Int. J. Dev. Biol. 51: 633 - 647 (2007)
doi: 10.1387/ijdb.072408js
© UBC Press

Hair cell regeneration in the avian auditory epithelium

Jennifer S. Stone1,* and Douglas A. Cotanche2

1Virginia Merrill Bloedel Hearing Research Center, Department of Otolaryngology and Head and Neck Surgery, University of Washington Seattle, WA and 2Department of Otolaryngology, Children's Hospital Boston, Department of Otology and Laryngology, Harvard Medical School and Harvard-MIT Division of Health Sciences and Technology, Boston, MA, USA

ABSTRACT Regeneration of sensory hair cells in the mature avian inner ear was first described just over 20 years ago. Since then, it has been shown that many other non-mammalian species either continually produce new hair cells or regenerate them in response to trauma. However, mammals exhibit limited hair cell regeneration, particularly in the auditory epithelium. In birds and other non-mammals, regenerated hair cells arise from adjacent non-sensory (supporting) cells. Hair cell regeneration was initially described as a proliferative response whereby supporting cells re-enter the mitotic cycle, forming daughter cells that differentiate into either hair cells or supporting cells and thereby restore cytoarchitecture and function in the sensory epithelium. However, further analyses of the avian auditory epithelium (and amphibian vestibular epithelium) revealed a second regenerative mechanism, direct transdifferentiation, during which supporting cells change their gene expression and convert into hair cells without dividing. In the chicken auditory epithelium, these two distinct mechanisms show unique spatial and temporal patterns, suggesting they are differentially regulated. Current efforts are aimed at identifying signals that maintain supporting cells in a quiescent state or direct them to undergo direct transdifferentiation or cell division. Here, we review current knowledge about supporting cell properties and discuss candidate signaling molecules for regulating supporting cell behavior, in quiescence and after damage. While significant advances have been made in understanding regeneration in non-mammals over the last 20 years, we have yet to determine why the mammalian auditory epithelium lacks the ability to regenerate hair cells spontaneously and whether it is even capable of significant regeneration under additional circumstances. The continued study of mechanisms controlling regeneration in the avian auditory epithelium may lead to strategies for inducing significant and functional regeneration in mammals.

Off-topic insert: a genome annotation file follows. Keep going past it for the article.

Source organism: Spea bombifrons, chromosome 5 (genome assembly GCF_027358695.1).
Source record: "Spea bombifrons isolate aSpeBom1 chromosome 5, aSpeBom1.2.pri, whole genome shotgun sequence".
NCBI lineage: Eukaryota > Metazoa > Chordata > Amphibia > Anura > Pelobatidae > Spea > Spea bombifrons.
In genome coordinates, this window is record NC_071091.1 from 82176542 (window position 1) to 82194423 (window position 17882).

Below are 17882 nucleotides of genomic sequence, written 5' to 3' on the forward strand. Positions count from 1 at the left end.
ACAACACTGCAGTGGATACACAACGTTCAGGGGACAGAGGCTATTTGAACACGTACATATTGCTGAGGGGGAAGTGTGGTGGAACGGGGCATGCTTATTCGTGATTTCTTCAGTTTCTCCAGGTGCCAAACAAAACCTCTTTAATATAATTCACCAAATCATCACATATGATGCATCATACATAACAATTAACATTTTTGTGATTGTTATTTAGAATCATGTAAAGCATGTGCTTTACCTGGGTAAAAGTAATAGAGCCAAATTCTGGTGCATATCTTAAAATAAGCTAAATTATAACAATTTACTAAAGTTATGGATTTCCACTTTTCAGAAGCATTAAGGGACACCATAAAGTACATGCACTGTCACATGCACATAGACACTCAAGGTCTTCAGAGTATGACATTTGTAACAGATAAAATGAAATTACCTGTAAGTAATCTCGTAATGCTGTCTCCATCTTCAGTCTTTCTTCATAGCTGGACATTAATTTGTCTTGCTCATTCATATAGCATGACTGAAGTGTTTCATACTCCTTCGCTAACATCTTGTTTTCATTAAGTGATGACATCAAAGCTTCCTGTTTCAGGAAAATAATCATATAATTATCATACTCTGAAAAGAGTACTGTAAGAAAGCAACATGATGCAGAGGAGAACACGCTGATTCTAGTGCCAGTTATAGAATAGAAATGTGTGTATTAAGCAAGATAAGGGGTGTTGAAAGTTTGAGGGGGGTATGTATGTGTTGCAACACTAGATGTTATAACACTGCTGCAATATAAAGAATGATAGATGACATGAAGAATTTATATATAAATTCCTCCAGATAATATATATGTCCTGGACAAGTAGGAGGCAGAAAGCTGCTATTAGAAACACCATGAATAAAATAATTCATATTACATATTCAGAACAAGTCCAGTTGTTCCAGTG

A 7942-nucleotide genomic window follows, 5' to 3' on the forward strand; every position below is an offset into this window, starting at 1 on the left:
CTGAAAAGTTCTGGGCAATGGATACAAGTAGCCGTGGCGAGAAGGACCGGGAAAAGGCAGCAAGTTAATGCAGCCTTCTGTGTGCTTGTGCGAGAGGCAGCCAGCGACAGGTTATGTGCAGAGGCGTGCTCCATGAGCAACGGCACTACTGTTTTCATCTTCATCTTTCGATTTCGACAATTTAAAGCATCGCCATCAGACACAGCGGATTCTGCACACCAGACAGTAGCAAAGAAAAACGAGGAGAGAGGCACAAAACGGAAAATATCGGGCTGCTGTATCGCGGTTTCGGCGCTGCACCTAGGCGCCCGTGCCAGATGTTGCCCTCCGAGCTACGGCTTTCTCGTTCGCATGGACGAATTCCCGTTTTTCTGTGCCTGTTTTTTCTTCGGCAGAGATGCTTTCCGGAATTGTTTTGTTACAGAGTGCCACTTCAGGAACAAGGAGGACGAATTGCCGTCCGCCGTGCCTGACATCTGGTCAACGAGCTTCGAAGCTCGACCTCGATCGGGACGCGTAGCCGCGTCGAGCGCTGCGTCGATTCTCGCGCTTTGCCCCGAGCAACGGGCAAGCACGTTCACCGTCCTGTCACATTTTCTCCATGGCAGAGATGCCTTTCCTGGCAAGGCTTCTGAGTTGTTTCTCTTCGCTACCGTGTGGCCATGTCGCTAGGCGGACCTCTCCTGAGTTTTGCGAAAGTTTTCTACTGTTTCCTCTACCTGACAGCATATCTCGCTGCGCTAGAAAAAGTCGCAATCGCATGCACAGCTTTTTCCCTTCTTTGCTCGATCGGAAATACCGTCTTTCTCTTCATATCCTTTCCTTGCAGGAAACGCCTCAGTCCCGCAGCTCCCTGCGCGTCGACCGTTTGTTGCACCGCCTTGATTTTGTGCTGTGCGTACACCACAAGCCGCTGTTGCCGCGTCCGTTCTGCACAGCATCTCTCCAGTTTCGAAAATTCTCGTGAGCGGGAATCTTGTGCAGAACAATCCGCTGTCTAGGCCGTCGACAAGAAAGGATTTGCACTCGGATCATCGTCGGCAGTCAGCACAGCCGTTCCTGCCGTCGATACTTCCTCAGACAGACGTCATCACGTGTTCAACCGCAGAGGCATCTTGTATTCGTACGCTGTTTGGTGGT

Keywords:

proliferation, transdifferentiation, cell cycle, cell fate, Notch, apoptosis, BrdU, Atoh1

*Corresponding author e-mail: stoner@u.washington.edu